I wish that I could believe that this election means what so many think it means - that we've come so far in race relations in our country. But, I feel like we are more polarized than ever. It seems like so many looked past President-Elect Obama's far left agenda and looked only at his skin color on election day. It seems like many in this country believed it was time for a black president and didn't care how his values and policies would steer this country. I even had white friends tell me that they thought it was time to "stick it to white people" and put a black man in office. I've seen a number of my friends labeled as "racists" because they chose to vote for Senator McCain. Maybe it's because I live in the South. But, things like Howard Stern's Interviews in Harlem seem to say it's not a regional issue.

Yesterday, a friend said to me, "I don't see why everyone thinks it will be so bad having Obama as President". And, my answer was, "maybe it won't". Maybe he'll get into office, get more information and realize that there are limited options in some cases. In a White House Press Briefing on November 6th, Press Secretary Dana Perino said in a response to the value of daily intelligence briefings:

"So the value of an intelligence briefing is immeasurable, and it's nothing that any of us who are not President of the United States, or aren't going to be President of the United States, can understand. I think that that is something that a very small group of people in our country, those who have been President, and the current President and the one to be, understand the gravity and the seriousness of the threats that we face. And so those briefings will hopefully prove very helpful to him. Not only will he get the intelligence briefing, but he will also, as Director Hayden said, be able to understand the full range of capabilities that we have in order to help continue to protect the country."

The office and responsibility of The President is one that none of us who do not bear it can understand. The decisions made by a President are made with information that none of us has at our disposal. It's frustrating to hear so much disrespect and arm chair quarterbacking of the President when none of us has all the information. It can be assumed that President-Elect Obama will have to adjust some of his plans once he has all of the information. It is also worth pointing out that, in the same press briefing it was noted that President Bush's plan was ALREADY to start bringing the troops home and out of Iraq in 2009.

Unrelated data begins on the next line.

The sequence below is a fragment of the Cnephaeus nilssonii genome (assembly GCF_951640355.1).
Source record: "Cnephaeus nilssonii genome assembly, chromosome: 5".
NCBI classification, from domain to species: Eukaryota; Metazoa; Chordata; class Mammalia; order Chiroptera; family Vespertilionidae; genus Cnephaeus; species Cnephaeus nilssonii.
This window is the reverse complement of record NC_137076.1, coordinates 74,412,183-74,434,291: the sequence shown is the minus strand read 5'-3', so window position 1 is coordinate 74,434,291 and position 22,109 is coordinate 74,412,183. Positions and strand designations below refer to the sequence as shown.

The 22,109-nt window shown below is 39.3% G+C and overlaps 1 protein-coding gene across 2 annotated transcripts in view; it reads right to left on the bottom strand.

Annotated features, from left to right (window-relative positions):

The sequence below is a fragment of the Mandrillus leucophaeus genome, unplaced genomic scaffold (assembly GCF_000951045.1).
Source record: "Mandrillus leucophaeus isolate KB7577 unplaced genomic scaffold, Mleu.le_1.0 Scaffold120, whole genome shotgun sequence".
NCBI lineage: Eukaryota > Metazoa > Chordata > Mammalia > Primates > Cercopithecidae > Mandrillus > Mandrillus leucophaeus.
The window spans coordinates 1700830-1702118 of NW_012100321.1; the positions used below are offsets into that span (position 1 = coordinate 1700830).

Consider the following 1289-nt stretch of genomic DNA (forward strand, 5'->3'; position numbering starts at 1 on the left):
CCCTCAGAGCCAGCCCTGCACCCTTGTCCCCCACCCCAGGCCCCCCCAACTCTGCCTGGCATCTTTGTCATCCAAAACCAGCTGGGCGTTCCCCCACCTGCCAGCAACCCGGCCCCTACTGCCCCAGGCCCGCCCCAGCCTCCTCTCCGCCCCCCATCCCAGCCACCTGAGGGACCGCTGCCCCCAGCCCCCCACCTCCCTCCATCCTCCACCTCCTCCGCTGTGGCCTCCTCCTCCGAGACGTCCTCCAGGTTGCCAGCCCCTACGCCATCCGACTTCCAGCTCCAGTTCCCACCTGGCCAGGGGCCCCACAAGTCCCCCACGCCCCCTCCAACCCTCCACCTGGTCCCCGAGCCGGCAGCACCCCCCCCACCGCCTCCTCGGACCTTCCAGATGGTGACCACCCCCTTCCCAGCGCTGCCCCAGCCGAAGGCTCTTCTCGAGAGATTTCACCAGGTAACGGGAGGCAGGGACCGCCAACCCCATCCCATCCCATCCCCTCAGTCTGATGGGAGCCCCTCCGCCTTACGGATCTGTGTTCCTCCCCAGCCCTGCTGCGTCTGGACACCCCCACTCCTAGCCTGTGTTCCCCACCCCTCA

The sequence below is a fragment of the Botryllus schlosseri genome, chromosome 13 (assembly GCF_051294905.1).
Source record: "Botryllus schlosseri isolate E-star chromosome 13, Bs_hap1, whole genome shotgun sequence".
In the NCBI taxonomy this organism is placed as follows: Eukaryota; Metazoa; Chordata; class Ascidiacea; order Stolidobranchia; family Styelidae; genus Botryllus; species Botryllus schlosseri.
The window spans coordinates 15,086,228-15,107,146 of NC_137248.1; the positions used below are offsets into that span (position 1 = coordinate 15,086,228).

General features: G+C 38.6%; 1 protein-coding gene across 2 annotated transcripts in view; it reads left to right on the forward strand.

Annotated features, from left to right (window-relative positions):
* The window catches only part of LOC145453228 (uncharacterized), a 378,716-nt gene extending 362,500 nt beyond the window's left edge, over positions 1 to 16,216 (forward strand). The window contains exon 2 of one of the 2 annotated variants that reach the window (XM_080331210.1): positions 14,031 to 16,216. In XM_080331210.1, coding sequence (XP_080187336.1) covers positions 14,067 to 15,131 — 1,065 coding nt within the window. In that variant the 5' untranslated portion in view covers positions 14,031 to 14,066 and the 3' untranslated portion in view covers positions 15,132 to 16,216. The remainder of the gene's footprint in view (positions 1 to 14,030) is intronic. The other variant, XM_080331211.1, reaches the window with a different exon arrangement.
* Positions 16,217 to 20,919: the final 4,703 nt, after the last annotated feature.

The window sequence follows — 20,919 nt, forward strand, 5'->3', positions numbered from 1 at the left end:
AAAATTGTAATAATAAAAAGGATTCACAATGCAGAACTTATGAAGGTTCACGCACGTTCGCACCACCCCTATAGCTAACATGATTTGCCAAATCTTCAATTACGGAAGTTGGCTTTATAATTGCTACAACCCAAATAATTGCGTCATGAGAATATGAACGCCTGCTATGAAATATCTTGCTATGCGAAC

For me, there are areas I will be watching as President-Elect Obama takes office.

The Freedom of Choice Act - On the 35th anniversary of Roe v. Wade, President-Elect Obama released a statement saying that he would sign the Freedom of Choice Act as President. In fact, before his supporters in Planned Parenthood, he said it would be the first thing he did. Since 1973 more than 50 million U.S. Citizens have been aborted under the protection of Roe v. Wade. On November 5, 2003, President Bush signed the Partial Birth Abortion Ban of 2003. This law banned a procedure in which a baby is partially delivered and then killed before the delivery is completed. The Freedom of Choice Act would, according to Nancy Keenan of NARAL Pro-Choice America, "would effectively repeal the Bush-backed Federal Abortion Ban and other federal restrictions." (Please note that she refers to the Partial Birth Abortion Ban as only the Federal Abortion Ban. She refers to a safe abortion procedure, but does not call it partial birth abortion.) Nearly 50 million babies have been aborted since 1973. 50 million American Citizens were denied their right to life. The Freedom of Choice Act will reverse any headway states have made in limiting abortions. I will be paying attention to this issue and respectfully use my voice in dissent.

The Socializing of America - In a much publicized conversation with private citizen, Joe Wurzelbacher, President-Elect Obama said, "I think when you spread the wealth around it's good for everybody". Yesterday, I heard that congress is in talks to turn private retirement accounts into Guaranteed Retirement Accounts managed by the government. The ideas for these type of accounts has been presented by Professor Teresa Ghilarducci of the New School of Social Research in New York. "In a radio interview with Kirby Wilbur in Seattle on Oct. 27, 2008, Ghilarducci explained that her proposal doesn’t eliminate the tax breaks, rather, “I’m just rearranging the tax breaks that are available now for 401(k)s and spreading — spreading the wealth.” In addition to his comments on economic redistribution, President-Elect Obama would also like to see universal nationalized health care. While universal health care seems like a panacea for what ails us, it also carries many burdens. Check out this article in the LA Times about how there is a big difference between health coverage and actual access to health care.